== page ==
Each year as I marked my school calendar with the annual activities for the bands and me, I always wrote the dates for the Midwest Clinic down first. At the same time I made plans to travel by car, van, or train, and also reserved my hotel room.
As Midwest Clinic time grew nearer, I frequently asked colleagues if they were planning to attend. It always made the beginning of the Midwest more festive when I traveled with a group; I loved it when colleagues joined me on the train for the trip.
Once at the convention, I made a commitment to attend two concerts a day and at least one clinic session. The concerts performed by all levels of bands were truly amazing, but the military bands in particular astounded me. I was constantly amazed by these groups. My first experiences hearing the Japanese bands perform were a real treat. At the end of the four days of concerts, I was filled with renewed ambition to keep making my bands better.
I usually started my day at the exhibits. The literature exhibits were an essential part of my time on the convention floor. Every year, I went home with new compositions and could not wait to put them in front of the band. I visited many college exhibits and renewed friendships with college directors. I loved going through the instrument exhibits and learning of any new developments.
It seems I ended up buying a new conducting baton every year. I now have quite a collection. My wife once asked me, “why do you buy a new baton each year?” My answer was “Because then I have a baton for a short period of time that has not conducted any wrong notes.”
The Hilton Lobby displayed a gigantic Christmas tree each year. It was a gathering point for groups before heading out to catch a cab for a ride to a restaurant. It was also a great place for people watching. As a younger band director, it was fun to see older, well-known directors as they met up to catch a cab. Once in a while I would strike up a conversation and ask “what are you enjoying the most this year.” They indicated that seeing old friends again was one of the best parts of the experience. On one occasion I even heard the TubaChristmas performance in this lobby area.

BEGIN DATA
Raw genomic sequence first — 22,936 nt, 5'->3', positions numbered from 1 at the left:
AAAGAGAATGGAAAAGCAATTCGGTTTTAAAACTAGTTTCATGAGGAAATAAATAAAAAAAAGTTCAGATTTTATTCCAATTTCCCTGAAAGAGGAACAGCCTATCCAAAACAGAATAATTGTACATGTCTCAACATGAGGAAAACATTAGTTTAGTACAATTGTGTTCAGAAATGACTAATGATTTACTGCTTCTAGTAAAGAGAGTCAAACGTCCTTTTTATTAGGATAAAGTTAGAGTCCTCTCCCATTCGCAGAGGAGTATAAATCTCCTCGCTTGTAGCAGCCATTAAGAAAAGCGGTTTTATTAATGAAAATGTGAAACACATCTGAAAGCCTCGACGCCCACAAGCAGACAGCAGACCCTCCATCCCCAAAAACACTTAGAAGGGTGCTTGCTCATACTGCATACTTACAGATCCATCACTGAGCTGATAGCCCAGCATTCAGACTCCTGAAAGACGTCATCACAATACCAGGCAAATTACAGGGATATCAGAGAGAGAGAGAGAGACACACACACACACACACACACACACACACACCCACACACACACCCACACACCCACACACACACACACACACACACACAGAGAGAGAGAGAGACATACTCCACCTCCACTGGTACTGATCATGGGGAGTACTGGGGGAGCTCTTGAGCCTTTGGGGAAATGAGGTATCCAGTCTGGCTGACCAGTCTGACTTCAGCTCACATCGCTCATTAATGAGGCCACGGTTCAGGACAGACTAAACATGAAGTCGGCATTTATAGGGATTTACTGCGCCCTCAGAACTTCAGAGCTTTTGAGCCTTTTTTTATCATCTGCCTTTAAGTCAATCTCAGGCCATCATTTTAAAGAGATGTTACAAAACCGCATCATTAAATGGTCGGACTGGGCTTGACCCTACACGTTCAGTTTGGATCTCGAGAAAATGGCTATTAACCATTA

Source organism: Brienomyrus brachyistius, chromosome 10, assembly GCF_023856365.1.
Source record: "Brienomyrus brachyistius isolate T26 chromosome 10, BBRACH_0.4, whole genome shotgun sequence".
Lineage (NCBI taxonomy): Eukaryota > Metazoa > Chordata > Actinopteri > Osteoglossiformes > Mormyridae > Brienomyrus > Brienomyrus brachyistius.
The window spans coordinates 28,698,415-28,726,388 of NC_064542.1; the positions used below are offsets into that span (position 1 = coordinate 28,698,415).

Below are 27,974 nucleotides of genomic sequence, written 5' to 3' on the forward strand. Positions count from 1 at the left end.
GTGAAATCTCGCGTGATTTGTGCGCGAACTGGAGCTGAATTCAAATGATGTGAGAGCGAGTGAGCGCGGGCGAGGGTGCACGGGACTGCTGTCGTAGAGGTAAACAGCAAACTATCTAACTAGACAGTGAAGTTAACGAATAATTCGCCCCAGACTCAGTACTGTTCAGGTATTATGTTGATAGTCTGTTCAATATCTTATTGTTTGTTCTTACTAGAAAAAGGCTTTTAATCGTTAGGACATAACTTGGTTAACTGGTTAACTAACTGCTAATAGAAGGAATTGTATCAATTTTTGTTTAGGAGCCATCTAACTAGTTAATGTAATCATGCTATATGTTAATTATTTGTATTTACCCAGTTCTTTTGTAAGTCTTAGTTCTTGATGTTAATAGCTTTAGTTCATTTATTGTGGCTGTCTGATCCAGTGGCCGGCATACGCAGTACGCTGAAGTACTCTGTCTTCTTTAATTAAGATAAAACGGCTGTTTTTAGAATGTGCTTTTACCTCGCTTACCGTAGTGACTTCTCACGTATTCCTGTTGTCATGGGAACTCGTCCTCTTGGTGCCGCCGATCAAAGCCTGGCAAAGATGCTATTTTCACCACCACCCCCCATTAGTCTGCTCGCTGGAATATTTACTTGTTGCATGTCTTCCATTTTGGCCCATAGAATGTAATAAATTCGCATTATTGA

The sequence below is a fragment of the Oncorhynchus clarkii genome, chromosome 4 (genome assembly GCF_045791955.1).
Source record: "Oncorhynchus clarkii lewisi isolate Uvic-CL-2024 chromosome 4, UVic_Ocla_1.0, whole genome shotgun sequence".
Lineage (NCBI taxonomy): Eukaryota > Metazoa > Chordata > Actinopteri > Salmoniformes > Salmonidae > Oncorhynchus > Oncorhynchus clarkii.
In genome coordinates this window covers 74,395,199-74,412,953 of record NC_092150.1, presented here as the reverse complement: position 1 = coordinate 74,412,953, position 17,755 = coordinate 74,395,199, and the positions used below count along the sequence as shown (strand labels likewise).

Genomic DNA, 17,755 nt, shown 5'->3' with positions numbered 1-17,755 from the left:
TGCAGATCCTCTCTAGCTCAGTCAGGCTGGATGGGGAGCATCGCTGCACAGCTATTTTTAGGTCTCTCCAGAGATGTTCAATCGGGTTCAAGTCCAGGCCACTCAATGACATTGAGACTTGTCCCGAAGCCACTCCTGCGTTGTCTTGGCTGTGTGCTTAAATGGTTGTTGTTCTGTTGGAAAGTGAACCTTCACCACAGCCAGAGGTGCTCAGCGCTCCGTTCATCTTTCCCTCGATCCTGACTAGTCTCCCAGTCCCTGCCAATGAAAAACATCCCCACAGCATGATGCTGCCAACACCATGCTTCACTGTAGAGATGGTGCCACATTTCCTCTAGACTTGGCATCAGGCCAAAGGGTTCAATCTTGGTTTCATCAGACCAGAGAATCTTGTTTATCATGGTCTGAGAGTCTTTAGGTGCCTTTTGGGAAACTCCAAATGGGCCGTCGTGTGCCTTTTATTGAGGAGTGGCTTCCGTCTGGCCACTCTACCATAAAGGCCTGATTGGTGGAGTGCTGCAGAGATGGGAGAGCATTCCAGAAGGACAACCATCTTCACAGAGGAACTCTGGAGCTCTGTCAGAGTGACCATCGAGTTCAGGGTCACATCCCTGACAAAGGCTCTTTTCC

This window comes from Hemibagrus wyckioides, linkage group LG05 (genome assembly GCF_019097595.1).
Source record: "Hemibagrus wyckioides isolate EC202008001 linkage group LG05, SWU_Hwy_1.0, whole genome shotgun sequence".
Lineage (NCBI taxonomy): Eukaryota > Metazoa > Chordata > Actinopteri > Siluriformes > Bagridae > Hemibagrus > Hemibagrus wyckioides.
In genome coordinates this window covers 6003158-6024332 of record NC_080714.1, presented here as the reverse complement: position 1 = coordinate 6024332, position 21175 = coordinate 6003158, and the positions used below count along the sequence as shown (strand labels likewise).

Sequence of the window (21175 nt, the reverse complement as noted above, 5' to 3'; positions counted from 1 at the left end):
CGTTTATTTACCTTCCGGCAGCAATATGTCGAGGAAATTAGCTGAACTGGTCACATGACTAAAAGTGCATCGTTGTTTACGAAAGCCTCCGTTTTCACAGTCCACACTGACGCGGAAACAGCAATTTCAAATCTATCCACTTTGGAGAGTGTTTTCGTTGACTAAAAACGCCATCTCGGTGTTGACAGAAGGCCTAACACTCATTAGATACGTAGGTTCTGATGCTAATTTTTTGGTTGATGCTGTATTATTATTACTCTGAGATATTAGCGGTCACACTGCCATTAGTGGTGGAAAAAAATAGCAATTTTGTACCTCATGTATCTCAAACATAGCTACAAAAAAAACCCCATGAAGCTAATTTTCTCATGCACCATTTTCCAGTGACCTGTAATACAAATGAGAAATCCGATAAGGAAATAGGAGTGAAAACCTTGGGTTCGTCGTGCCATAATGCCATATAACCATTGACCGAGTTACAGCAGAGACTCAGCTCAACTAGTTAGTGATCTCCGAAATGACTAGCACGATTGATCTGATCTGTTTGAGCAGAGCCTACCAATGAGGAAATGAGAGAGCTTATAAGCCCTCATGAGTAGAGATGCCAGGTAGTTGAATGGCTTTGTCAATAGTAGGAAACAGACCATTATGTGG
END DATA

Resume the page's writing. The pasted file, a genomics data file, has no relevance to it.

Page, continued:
Outside of the Clinic, I enjoyed going to the CSO Brass concert immensely. It is remarkable to hear the best in the world live. As a jazz fan, I also enjoyed evening trips to Rush Street (and later at the Blackstone) to enjoy the Jazz Showcase each year. For a change of pace on Friday nights, there was an Irish ensemble in the Irish bar at the south end of the Hilton.
Each year, I found time to make a shopping trip to several places including Frank’s Drum Shop, Rose record store (in the earlier years), Macy’s men’s department, and even a pawn shop on State. Another great part of attending the Midwest Clinic is visiting some of the great restaurants in Chicago. We always had a couple of “must go to” places and several “must try soon” spots. Thursday night was usually Lawry’s Prime Rib night, followed by Friday night at Banderas or the Capital Grille. Other favorites included the Firehouse Restaurant, Ditka’s Restaurant, a Greek place on State Street, and the Berghoff.
Most nights I ended up at the north bar at the Hilton. This was a good late night gathering place after evening concerts. Customers included a musical who’s who, along with former students and close colleagues meeting to spend some quality time together.
The evening often ended with a trip to George’s bar west of the Hilton. This was one of the more memorable places because of comfortable environment. There always seemed to be a group of band directors from Alabama at George’s at this hour. Somehow, they had talked the bartender into putting a record of the Alabama Fight Song in the juke box. The alumni put quarter after quarter in the juke box and reveled in singing along and yelling “Roll Tide” It was hilarious.
The most difficult part of the trip was the waking up in the very early morning to ride the train back home. However, this was a great time to reminisce about the clinic that year and recall many of the great moments of that year’s convention.